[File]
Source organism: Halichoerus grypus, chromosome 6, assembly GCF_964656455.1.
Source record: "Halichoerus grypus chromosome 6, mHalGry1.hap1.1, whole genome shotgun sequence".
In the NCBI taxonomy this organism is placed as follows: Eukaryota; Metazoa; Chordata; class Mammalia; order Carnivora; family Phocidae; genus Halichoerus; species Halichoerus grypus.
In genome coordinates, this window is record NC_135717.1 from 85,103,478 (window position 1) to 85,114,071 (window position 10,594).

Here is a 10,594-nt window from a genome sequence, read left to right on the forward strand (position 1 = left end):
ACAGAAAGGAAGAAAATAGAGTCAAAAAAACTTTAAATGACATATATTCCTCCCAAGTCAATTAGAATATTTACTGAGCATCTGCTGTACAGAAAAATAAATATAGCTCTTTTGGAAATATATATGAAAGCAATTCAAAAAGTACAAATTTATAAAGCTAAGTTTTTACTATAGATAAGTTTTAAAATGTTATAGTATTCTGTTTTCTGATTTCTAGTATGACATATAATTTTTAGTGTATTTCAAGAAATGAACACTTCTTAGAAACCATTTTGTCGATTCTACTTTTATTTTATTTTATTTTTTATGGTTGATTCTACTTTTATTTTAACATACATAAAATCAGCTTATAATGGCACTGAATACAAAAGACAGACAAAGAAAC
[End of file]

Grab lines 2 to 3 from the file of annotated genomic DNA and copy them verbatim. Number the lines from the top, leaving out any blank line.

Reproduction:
Source record: "Halichoerus grypus chromosome 6, mHalGry1.hap1.1, whole genome shotgun sequence".
In the NCBI taxonomy this organism is placed as follows: Eukaryota; Metazoa; Chordata; class Mammalia; order Carnivora; family Phocidae; genus Halichoerus; species Halichoerus grypus.